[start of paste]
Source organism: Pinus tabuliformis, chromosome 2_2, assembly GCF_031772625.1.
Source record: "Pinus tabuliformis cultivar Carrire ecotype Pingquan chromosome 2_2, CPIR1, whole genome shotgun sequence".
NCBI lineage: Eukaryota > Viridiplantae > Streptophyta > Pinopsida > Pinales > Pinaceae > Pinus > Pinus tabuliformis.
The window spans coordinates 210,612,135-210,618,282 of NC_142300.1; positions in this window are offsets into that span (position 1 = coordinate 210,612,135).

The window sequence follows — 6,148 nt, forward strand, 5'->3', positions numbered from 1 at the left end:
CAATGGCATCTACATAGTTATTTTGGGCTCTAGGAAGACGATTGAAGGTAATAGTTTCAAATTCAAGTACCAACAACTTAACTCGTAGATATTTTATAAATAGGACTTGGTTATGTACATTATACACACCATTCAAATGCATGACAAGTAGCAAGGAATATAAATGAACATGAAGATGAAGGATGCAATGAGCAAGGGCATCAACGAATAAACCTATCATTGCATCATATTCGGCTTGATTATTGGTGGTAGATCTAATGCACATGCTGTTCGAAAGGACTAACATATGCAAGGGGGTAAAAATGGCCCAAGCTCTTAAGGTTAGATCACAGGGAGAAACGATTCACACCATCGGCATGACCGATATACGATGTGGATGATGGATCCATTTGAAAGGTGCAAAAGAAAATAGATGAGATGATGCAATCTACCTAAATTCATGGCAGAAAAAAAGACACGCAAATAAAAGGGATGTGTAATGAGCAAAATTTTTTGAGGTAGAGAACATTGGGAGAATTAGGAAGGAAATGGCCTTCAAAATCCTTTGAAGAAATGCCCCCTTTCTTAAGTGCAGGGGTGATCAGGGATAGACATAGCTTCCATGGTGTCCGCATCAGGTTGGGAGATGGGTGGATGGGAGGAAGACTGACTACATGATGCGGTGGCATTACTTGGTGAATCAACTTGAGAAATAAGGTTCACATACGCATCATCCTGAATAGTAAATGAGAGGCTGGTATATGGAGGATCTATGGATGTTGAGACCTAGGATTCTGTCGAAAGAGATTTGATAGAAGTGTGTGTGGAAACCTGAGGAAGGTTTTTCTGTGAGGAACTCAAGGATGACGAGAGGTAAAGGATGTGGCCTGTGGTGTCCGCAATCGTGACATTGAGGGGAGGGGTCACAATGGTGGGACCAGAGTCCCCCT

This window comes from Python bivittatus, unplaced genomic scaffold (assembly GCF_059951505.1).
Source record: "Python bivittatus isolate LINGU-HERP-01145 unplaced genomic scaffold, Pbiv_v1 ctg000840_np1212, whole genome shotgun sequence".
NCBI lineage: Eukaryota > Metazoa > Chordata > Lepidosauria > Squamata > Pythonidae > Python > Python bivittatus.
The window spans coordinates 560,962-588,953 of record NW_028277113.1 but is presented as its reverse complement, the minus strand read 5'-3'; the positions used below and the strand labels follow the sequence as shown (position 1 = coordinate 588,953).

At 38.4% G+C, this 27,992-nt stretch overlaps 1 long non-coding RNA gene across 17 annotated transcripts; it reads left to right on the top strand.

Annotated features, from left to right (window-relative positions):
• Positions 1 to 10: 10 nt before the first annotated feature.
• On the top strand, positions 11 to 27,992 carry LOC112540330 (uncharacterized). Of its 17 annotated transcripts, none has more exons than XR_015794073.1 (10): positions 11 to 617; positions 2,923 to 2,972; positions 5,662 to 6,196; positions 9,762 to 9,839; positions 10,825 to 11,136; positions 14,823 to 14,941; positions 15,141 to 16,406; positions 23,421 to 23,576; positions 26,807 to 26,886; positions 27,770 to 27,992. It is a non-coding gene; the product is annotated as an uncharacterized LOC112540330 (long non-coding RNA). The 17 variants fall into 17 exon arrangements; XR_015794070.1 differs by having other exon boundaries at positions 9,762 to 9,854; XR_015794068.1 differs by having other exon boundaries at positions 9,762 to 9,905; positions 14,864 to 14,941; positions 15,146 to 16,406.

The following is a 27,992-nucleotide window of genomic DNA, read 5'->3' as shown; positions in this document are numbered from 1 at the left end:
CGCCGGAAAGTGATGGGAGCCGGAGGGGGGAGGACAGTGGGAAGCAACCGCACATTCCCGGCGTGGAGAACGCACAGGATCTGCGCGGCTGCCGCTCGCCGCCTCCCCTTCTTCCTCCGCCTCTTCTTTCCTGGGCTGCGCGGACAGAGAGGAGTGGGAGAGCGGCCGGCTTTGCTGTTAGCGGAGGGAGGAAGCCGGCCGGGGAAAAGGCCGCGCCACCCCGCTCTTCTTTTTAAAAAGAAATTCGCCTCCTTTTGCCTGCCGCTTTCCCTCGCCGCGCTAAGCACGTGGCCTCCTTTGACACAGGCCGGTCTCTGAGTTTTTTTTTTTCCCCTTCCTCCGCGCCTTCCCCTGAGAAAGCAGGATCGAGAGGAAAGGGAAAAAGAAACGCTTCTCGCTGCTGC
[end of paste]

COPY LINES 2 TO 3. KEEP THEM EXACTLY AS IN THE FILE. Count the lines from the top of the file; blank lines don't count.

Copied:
Source record: "Pinus tabuliformis cultivar Carrire ecotype Pingquan chromosome 2_2, CPIR1, whole genome shotgun sequence".
NCBI lineage: Eukaryota > Viridiplantae > Streptophyta > Pinopsida > Pinales > Pinaceae > Pinus > Pinus tabuliformis.